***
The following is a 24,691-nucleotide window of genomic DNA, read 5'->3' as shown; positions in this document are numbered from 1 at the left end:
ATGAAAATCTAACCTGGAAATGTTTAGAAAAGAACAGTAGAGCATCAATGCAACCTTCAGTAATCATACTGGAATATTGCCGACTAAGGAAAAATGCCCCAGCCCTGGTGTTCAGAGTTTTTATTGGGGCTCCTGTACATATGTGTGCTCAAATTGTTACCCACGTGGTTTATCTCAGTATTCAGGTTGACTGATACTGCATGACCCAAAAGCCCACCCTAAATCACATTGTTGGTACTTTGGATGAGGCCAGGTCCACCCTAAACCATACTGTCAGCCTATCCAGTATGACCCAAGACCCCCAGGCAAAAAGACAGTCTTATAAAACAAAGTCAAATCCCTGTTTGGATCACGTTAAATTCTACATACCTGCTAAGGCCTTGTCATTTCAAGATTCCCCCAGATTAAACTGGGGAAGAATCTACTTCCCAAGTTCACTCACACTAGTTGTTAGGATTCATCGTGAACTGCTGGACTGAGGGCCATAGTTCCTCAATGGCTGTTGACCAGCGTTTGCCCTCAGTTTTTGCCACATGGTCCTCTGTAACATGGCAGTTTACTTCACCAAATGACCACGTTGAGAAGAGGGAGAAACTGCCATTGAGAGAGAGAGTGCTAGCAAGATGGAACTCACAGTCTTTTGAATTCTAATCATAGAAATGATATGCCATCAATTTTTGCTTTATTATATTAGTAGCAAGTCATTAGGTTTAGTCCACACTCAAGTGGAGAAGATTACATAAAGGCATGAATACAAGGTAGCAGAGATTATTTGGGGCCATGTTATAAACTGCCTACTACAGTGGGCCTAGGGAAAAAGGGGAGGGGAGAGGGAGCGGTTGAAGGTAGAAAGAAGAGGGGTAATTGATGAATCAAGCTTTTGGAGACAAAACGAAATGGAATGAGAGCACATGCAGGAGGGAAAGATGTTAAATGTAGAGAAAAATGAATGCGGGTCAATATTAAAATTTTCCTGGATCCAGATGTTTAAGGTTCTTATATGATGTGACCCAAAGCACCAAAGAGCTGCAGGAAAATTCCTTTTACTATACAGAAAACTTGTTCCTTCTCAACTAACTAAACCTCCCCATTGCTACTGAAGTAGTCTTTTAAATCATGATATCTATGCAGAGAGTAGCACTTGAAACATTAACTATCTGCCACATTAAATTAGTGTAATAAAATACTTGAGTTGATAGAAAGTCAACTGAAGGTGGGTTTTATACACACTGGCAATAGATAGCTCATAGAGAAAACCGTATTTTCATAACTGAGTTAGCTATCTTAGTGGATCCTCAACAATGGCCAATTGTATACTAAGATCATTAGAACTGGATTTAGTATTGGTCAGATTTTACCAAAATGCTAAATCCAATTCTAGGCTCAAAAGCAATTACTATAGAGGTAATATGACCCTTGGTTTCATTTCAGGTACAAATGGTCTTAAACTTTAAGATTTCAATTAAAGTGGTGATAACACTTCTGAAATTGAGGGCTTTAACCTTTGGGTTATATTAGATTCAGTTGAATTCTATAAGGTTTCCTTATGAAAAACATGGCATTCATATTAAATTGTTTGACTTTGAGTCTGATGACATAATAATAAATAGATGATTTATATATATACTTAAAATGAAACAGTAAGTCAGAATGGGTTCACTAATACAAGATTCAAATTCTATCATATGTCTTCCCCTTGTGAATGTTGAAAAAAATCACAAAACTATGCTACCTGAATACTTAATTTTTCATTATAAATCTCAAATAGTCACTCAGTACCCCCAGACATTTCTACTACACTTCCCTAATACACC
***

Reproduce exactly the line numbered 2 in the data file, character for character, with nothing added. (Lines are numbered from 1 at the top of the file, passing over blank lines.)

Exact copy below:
ATGAAAATCTAACCTGGAAATGTTTAGAAAAGAACAGTAGAGCATCAATGCAACCTTCAGTAATCATACTGGAATATTGCCGACTAAGGAAAAATGCCCCAGCCCTGGTGTTCAGAGTTTTTATTGGGGCTCCTGTACATATGTGTGCTCAAATTGTTACCCACGTGGTTTATCTCAGTATTCAGGTTGACTGATACTGCATGACCCAAAAGCCCACCCTAAATCACATTGTTGGTACTTTGGATGAGGCCAGGTCCACCCTAAACCATACTGTCAGCCTATCCAGTATGACCCAAGACCCCCAGGCAAAAAGACAGTCTTATAAAACAAAGTCAAATCCCTGTTTGGATCACGTTAAATTCTACATACCTGCTAAGGCCTTGTCATTTCAAGATTCCCCCAGATTAAACTGGGGAAGAATCTACTTCCCAAGTTCACTCACACTAGTTGTTAGGATTCATCGTGAACTGCTGGACTGAGGGCCATAGTTCCTCAATGGCTGTTGACCAGCGTTTGCCCTCAGTTTTTGCCACATGGTCCTCTGTAACATGGCAGTTTACTTCACCAAATGACCACGTTGAGAAGAGGGAGAAACTGCCATTGAGAGAGAGAGTGCTAGCAAGATGGAACTCACAGTCTTTTGAATTCTAATCATAGAAATGATATGCCATCAATTTTTGCTTTATTATATTAGTAGCAAGTCATTAGGTTTAGTCCACACTCAAGTGGAGAAGATTACATAAAGGCATGAATACAAGGTAGCAGAGATTATTTGGGGCCATGTTATAAACTGCCTACTACAGTGGGCCTAGGGAAAAAGGGGAGGGGAGAGGGAGCGGTTGAAGGTAGAAAGAAGAGGGGTAATTGATGAATCAAGCTTTTGGAGACAAAACGAAATGGAATGAGAGCACATGCAGGAGGGAAAGATGTTAAATGTAGAGAAAAATGAATGCGGGTCAATATTAAAATTTTCCTGGATCCAGATGTTTAAGGTTCTTATATGATGTGACCCAAAGCACCAAAGAGCTGCAGGAAAATTCCTTTTACTATACAGAAAACTTGTTCCTTCTCAACTAACTAAACCTCCCCATTGCTACTGAAGTAGTCTTTTAAATCATGATATCTATGCAGAGAGTAGCACTTGAAACATTAACTATCTGCCACATTAAATTAGTGTAATAAAATACTTGAGTTGATAGAAAGTCAACTGAAGGTGGGTTTTATACACACTGGCAATAGATAGCTCATAGAGAAAACCGTATTTTCATAACTGAGTTAGCTATCTTAGTGGATCCTCAACAATGGCCAATTGTATACTAAGATCATTAGAACTGGATTTAGTATTGGTCAGATTTTACCAAAATGCTAAATCCAATTCTAGGCTCAAAAGCAATTACTATAGAGGTAATATGACCCTTGGTTTCATTTCAGGTACAAATGGTCTTAAACTTTAAGATTTCAATTAAAGTGGTGATAACACTTCTGAAATTGAGGGCTTTAACCTTTGGGTTATATTAGATTCAGTTGAATTCTATAAGGTTTCCTTATGAAAAACATGGCATTCATATTAAATTGTTTGACTTTGAGTCTGATGACATAATAATAAATAGATGATTTATATATATACTTAAAATGAAACAGTAAGTCAGAATGGGTTCACTAATACAAGATTCAAATTCTATCATATGTCTTCCCCTTGTGAATGTTGAAAAAAATCACAAAACTATGCTACCTGAATACTTAATTTTTCATTATAAATCTCAAATAGTCACTCAGTACCCCCAGACATTTCTACTACACTTCCCTAATACACC